More Dogs Go Missing On The Fourth Of July Than Any Other Holiday… Here’s Why

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More dogs go missing on the Fourth of July than any other day of the year, and fireworks are to blame. Here’s how you can avoid a stressful and scary holiday for your rescue dog.

Rescue Dogs Hate Fireworks

Image result for fireworks and rescue dogs
photo by greatdanerescue.com

Most rescue dogs, and dogs in general, have a strong fear of fireworks. The loud noises, big crowds, and spontaneity of the event, can set a dog back years in progress, and cause them to stray.

However, with proper planning and preparation you’ll be able to enjoy a fun and safe holiday with your animal.

Some experts suggest playing firework noises at home leading up to the event to desensitize your dog to the sound of fireworks. You can play Youtube videos or recordings, while keeping your dog calm, and showing them they are out of harm’s way.

Image result for fourth of july dogs
photo by topdogtips.com

You can also distract your dog by giving them a bone, treat, or toy during the fireworks. With an exciting new toy top lay with, the dog will be less likely to notice the frightening sounds around them.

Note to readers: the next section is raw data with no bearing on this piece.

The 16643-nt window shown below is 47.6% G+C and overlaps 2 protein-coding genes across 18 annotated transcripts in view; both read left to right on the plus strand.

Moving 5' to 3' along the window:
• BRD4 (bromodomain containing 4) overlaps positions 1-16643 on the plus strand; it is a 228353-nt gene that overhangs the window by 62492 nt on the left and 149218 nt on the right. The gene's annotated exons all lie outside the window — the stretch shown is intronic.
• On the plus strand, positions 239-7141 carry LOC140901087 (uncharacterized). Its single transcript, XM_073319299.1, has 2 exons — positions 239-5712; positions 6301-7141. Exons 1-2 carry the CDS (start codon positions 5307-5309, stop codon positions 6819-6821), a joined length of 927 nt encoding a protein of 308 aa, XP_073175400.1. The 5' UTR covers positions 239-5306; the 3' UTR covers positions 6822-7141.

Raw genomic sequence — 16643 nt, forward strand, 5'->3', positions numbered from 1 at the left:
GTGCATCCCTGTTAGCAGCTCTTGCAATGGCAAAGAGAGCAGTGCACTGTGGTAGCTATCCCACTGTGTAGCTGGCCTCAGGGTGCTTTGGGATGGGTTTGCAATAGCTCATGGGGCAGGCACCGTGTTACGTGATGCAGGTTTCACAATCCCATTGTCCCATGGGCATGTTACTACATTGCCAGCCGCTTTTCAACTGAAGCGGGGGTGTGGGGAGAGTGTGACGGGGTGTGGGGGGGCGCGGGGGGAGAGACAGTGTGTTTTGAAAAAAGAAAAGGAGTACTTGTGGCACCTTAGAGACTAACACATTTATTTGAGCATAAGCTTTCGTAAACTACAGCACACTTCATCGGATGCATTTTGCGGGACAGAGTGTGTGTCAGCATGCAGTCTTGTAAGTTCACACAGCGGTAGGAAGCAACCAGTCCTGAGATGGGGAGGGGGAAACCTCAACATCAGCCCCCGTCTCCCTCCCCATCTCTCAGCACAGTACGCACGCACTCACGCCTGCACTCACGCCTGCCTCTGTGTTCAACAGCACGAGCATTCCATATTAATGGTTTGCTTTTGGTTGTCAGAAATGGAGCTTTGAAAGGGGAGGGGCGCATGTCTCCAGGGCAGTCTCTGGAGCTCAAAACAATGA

Others suggest simply leaving your dog at home. We know that the holiday most likely means outdoor celebrations, and it can be tempting to bring your rescue in on the fun. However, leaving them at home with the windows and doors securely locked, and playing calming music, will ensure they won’t run in fear.

Take A Long Walk

Image result for fourth of july dogs
photo by topdogtips.com

It’s a good idea to take your rescue dog for a long walk before the festivities begin. Wear them out with a long exercise, and make sure they are able to use the bathroom. This way there won’t be any accidents out of shock or nervousness.

If you absolutely must bring your dog to the outdoor firework show, make sure to keep them outside of large crowds, and at a long enough distance from the actual fireworks. Make sure the dog has up to date tags on, and a strong leash. It’s also a good idea to have an up to date picture of your dog on you.

We wish you a happy and safe Fourth of July, hopefully your rescue dog won’t become a statistic.

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